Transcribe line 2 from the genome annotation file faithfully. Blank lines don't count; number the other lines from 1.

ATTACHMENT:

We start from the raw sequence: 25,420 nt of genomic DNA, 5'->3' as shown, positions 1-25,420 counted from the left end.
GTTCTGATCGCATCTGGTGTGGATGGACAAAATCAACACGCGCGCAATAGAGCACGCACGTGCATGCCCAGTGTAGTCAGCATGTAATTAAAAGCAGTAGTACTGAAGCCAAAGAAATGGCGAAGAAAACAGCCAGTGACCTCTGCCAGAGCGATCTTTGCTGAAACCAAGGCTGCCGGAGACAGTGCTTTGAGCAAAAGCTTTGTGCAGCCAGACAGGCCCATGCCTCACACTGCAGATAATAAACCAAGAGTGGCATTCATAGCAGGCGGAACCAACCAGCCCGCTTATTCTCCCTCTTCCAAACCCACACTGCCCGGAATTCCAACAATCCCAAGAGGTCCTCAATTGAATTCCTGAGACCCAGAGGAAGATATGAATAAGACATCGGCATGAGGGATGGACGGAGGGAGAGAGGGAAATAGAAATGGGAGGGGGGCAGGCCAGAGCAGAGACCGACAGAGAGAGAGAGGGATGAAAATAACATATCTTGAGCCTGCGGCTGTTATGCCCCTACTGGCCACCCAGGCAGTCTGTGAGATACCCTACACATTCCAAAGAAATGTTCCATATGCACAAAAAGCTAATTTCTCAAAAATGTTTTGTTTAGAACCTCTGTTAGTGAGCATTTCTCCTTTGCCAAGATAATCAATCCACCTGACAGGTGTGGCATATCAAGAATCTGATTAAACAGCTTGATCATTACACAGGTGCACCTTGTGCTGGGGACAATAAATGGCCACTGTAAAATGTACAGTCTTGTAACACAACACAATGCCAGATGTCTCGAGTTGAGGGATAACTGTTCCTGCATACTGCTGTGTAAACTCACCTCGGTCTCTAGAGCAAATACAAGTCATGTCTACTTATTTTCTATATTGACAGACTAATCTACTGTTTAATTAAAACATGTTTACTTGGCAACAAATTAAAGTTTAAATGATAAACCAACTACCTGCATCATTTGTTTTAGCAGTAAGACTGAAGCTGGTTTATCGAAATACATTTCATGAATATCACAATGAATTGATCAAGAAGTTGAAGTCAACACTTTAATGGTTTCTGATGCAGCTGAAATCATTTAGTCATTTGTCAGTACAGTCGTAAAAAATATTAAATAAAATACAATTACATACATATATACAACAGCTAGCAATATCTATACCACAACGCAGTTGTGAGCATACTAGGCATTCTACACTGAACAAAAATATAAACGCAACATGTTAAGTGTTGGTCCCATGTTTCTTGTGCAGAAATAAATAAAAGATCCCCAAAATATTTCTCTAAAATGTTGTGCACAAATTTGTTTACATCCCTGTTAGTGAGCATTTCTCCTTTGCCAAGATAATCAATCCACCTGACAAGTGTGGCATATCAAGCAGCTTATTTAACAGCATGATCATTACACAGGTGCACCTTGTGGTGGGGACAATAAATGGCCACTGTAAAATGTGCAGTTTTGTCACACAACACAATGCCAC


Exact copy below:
GTTCTGATCGCATCTGGTGTGGATGGACAAAATCAACACGCGCGCAATAGAGCACGCACGTGCATGCCCAGTGTAGTCAGCATGTAATTAAAAGCAGTAGTACTGAAGCCAAAGAAATGGCGAAGAAAACAGCCAGTGACCTCTGCCAGAGCGATCTTTGCTGAAACCAAGGCTGCCGGAGACAGTGCTTTGAGCAAAAGCTTTGTGCAGCCAGACAGGCCCATGCCTCACACTGCAGATAATAAACCAAGAGTGGCATTCATAGCAGGCGGAACCAACCAGCCCGCTTATTCTCCCTCTTCCAAACCCACACTGCCCGGAATTCCAACAATCCCAAGAGGTCCTCAATTGAATTCCTGAGACCCAGAGGAAGATATGAATAAGACATCGGCATGAGGGATGGACGGAGGGAGAGAGGGAAATAGAAATGGGAGGGGGGCAGGCCAGAGCAGAGACCGACAGAGAGAGAGAGGGATGAAAATAACATATCTTGAGCCTGCGGCTGTTATGCCCCTACTGGCCACCCAGGCAGTCTGTGAGATACCCTACACATTCCAAAGAAATGTTCCATATGCACAAAAAGCTAATTTCTCAAAAATGTTTTGTTTAGAACCTCTGTTAGTGAGCATTTCTCCTTTGCCAAGATAATCAATCCACCTGACAGGTGTGGCATATCAAGAATCTGATTAAACAGCTTGATCATTACACAGGTGCACCTTGTGCTGGGGACAATAAATGGCCACTGTAAAATGTACAGTCTTGTAACACAACACAATGCCAGATGTCTCGAGTTGAGGGATAACTGTTCCTGCATACTGCTGTGTAAACTCACCTCGGTCTCTAGAGCAAATACAAGTCATGTCTACTTATTTTCTATATTGACAGACTAATCTACTGTTTAATTAAAACATGTTTACTTGGCAACAAATTAAAGTTTAAATGATAAACCAACTACCTGCATCATTTGTTTTAGCAGTAAGACTGAAGCTGGTTTATCGAAATACATTTCATGAATATCACAATGAATTGATCAAGAAGTTGAAGTCAACACTTTAATGGTTTCTGATGCAGCTGAAATCATTTAGTCATTTGTCAGTACAGTCGTAAAAAATATTAAATAAAATACAATTACATACATATATACAACAGCTAGCAATATCTATACCACAACGCAGTTGTGAGCATACTAGGCATTCTACACTGAACAAAAATATAAACGCAACATGTTAAGTGTTGGTCCCATGTTTCTTGTGCAGAAATAAATAAAAGATCCCCAAAATATTTCTCTAAAATGTTGTGCACAAATTTGTTTACATCCCTGTTAGTGAGCATTTCTCCTTTGCCAAGATAATCAATCCACCTGACAAGTGTGGCATATCAAGCAGCTTATTTAACAGCATGATCATTACACAGGTGCACCTTGTGGTGGGGACAATAAATGGCCACTGTAAAATGTGCAGTTTTGTCACACAACACAATGCCAC